Given the unrelenting wind, it would have been impractical to unpack my tripods and six other cameras that I'd brought with me in hopes of recording a mass caribou migration. There were precious few animals to be seen, and the memory of cameras that I'd lost in the past to silt and water spray damage was still fresh on my mind.
If I'd been thinking ahead, I would have also switched to an older pair of glasses that I'd brought as a spare - but I hadn't. By this time, my new glasses had already been fogged beyond repair by scratches from blowing silt and sand, but at least they'd served their primary purposes, enabling me to see the view - and keeping that sand out of my eyes.
We were both prepared for spending much of our third day reading in our tents; me with a stack of technical reports about the area's natural and cultural history, and Tyler with a good book. I also slipped outside frequently to take additional reference photos of vegetation, rocks, land, water, and sky for the painting that I was already designing in my mind.
Considering the landscape laid out before me, I decided to paint a panoramic time-series, with three panels each representing time periods several thousand years apart (about 12,000 years ago, 2,000 years ago, and the present).
We spent our final day in the field breaking camp and carrying gear to a pickup site, situated between our camp and the original drop-off location. Dan picked us up around 5 pm for the flight back to Kotzebue. While wind and wave conditions were still rough, they were also probably the best we'd seen since we'd landed.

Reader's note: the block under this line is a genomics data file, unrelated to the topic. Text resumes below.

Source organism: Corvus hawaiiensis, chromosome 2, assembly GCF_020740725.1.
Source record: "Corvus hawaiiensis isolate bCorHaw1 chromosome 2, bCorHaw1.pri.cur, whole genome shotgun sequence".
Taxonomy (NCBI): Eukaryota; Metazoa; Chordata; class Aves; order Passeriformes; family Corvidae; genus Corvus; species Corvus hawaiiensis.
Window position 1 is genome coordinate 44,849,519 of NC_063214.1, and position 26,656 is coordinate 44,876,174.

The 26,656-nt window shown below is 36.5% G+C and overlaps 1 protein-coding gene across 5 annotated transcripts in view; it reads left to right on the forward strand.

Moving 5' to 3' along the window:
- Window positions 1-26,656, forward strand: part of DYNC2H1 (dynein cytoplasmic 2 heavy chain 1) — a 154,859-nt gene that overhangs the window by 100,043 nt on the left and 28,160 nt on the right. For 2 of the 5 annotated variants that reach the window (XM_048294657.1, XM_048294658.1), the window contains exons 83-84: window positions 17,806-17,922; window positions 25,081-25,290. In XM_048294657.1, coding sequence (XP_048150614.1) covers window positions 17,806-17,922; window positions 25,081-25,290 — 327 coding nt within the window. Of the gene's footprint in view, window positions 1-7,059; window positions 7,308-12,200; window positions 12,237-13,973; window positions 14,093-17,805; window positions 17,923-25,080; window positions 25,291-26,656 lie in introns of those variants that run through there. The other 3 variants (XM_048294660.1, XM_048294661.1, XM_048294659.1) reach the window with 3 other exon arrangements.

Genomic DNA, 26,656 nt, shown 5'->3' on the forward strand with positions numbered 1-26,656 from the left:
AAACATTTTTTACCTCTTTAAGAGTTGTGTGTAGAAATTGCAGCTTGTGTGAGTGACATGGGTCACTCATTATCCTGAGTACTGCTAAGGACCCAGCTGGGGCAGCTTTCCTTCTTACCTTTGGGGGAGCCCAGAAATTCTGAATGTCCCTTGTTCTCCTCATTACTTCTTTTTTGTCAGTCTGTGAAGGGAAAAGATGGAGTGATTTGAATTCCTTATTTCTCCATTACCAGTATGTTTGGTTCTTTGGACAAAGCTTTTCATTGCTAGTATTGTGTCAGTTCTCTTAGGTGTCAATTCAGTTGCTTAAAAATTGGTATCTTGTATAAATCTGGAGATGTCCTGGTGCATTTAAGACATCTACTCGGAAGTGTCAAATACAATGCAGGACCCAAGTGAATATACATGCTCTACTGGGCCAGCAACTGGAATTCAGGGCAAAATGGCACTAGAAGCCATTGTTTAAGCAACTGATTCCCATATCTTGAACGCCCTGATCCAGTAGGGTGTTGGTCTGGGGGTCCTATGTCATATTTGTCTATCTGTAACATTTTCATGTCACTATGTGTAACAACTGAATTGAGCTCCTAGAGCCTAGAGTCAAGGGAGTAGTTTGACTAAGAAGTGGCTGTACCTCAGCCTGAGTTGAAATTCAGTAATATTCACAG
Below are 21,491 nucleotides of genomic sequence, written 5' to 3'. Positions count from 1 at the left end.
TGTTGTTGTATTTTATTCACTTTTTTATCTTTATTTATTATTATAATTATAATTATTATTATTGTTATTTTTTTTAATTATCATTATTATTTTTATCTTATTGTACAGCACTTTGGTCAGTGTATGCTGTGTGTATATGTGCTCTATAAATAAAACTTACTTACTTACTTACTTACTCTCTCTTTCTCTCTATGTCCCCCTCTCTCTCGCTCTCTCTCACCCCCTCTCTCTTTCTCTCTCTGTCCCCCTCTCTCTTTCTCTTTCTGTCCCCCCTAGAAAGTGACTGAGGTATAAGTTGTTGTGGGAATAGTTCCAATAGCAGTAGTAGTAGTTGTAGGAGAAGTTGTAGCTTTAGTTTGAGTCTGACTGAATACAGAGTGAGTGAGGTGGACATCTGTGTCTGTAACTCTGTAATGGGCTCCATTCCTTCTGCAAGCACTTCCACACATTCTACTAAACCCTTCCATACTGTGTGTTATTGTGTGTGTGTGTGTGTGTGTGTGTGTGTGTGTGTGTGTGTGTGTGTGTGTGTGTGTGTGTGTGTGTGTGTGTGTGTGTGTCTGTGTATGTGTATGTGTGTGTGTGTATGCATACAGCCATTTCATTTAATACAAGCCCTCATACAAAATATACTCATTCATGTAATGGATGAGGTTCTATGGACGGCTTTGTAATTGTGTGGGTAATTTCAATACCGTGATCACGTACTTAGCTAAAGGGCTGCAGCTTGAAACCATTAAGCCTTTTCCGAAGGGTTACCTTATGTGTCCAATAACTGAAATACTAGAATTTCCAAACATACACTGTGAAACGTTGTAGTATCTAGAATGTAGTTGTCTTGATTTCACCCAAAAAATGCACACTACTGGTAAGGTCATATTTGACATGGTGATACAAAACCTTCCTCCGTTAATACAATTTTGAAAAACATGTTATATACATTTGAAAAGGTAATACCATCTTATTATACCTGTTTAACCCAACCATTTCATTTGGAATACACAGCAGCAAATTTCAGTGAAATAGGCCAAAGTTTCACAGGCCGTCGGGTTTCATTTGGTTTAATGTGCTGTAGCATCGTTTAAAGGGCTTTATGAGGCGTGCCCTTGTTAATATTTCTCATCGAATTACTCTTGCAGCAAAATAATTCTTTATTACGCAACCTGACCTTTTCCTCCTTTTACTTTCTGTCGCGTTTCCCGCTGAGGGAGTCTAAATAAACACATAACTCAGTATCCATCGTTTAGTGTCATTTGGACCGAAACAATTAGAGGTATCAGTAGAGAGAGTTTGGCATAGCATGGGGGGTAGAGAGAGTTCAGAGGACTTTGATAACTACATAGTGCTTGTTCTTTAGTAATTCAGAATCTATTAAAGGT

This brief foray into the Noatak Wilderness was perhaps not everything that Tyler or I had expected. We weren't able to patrol the full perimeter of the lake on foot, to explore the ancient caribou drives that had been described to me by archaeologists, or to inspect dramatic ground-thaw exposures that I'd seen previously from the air. But we also didn't lament for lack of a tram, ferry, or other modern conveniences that might have made our visit that much more "predictable".
We adapted our expectations to experience Wilderness on its terms - not ours. It has to be that way, because when we reshape nature to fit even the best designer's image of what it could become, we've lost the strong benefits of investing ourselves in solitude, sensing what is natural with all five senses, and on nature's own terms. Anything less than this becomes...well, a stroll in the park - as beautiful, welcoming, pleasant, safe - and tamed as that can be.
Wild-ness is the critical element that makes Wilderness what it is.
My artwork and my life are greatly enhanced by authentic experiences. I will likely need to draw upon both the right and left sides of my brain to fill in the gaps between the scenes that my eyes and camera witnessed here and the art that I produce, but I would not trade my memories of the Noatak Wilderness for a bag of Alaska gold.
This story does not end with our flight back to Kotzebue. It picks up again with regular posts on my National Park Art Facebook page. There, you can follow my process of creating three new paintings for the Western Arctic National Parklands visitor center.